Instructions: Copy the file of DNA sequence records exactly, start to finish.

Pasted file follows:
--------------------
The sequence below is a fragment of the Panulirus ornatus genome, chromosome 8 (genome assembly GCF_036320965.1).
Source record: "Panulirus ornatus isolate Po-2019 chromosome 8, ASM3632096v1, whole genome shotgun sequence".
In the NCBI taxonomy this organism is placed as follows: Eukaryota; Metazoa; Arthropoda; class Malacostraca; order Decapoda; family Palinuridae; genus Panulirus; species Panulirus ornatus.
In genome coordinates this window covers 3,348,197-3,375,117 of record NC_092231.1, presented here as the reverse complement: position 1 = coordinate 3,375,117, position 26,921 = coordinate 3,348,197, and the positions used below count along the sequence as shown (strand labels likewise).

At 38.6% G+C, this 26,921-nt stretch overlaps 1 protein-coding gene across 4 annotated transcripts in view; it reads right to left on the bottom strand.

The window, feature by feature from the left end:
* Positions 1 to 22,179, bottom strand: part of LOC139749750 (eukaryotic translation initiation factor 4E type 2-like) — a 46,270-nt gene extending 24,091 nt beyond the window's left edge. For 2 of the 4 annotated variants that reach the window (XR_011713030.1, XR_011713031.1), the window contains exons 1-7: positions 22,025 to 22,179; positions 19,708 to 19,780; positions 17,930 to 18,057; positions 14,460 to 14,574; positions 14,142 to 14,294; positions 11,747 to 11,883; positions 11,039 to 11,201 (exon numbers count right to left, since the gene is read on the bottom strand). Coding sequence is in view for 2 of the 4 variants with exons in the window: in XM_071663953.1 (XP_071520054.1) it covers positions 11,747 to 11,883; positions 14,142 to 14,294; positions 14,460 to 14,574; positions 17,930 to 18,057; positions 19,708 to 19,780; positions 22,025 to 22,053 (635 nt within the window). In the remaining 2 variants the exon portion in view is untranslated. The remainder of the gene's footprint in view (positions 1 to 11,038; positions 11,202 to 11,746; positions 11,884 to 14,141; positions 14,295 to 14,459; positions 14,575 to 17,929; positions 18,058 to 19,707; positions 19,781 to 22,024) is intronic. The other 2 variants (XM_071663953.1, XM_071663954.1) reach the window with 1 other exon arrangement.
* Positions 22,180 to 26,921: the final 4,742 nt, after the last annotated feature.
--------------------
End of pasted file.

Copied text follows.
The sequence below is a fragment of the Panulirus ornatus genome, chromosome 8 (genome assembly GCF_036320965.1).
Source record: "Panulirus ornatus isolate Po-2019 chromosome 8, ASM3632096v1, whole genome shotgun sequence".
In the NCBI taxonomy this organism is placed as follows: Eukaryota; Metazoa; Arthropoda; class Malacostraca; order Decapoda; family Palinuridae; genus Panulirus; species Panulirus ornatus.
In genome coordinates this window covers 3,348,197-3,375,117 of record NC_092231.1, presented here as the reverse complement: position 1 = coordinate 3,375,117, position 26,921 = coordinate 3,348,197, and the positions used below count along the sequence as shown (strand labels likewise).

At 38.6% G+C, this 26,921-nt stretch overlaps 1 protein-coding gene across 4 annotated transcripts in view; it reads right to left on the bottom strand.

The window, feature by feature from the left end:
* Positions 1 to 22,179, bottom strand: part of LOC139749750 (eukaryotic translation initiation factor 4E type 2-like) — a 46,270-nt gene extending 24,091 nt beyond the window's left edge. For 2 of the 4 annotated variants that reach the window (XR_011713030.1, XR_011713031.1), the window contains exons 1-7: positions 22,025 to 22,179; positions 19,708 to 19,780; positions 17,930 to 18,057; positions 14,460 to 14,574; positions 14,142 to 14,294; positions 11,747 to 11,883; positions 11,039 to 11,201 (exon numbers count right to left, since the gene is read on the bottom strand). Coding sequence is in view for 2 of the 4 variants with exons in the window: in XM_071663953.1 (XP_071520054.1) it covers positions 11,747 to 11,883; positions 14,142 to 14,294; positions 14,460 to 14,574; positions 17,930 to 18,057; positions 19,708 to 19,780; positions 22,025 to 22,053 (635 nt within the window). In the remaining 2 variants the exon portion in view is untranslated. The remainder of the gene's footprint in view (positions 1 to 11,038; positions 11,202 to 11,746; positions 11,884 to 14,141; positions 14,295 to 14,459; positions 14,575 to 17,929; positions 18,058 to 19,707; positions 19,781 to 22,024) is intronic. The other 2 variants (XM_071663953.1, XM_071663954.1) reach the window with 1 other exon arrangement.
* Positions 22,180 to 26,921: the final 4,742 nt, after the last annotated feature.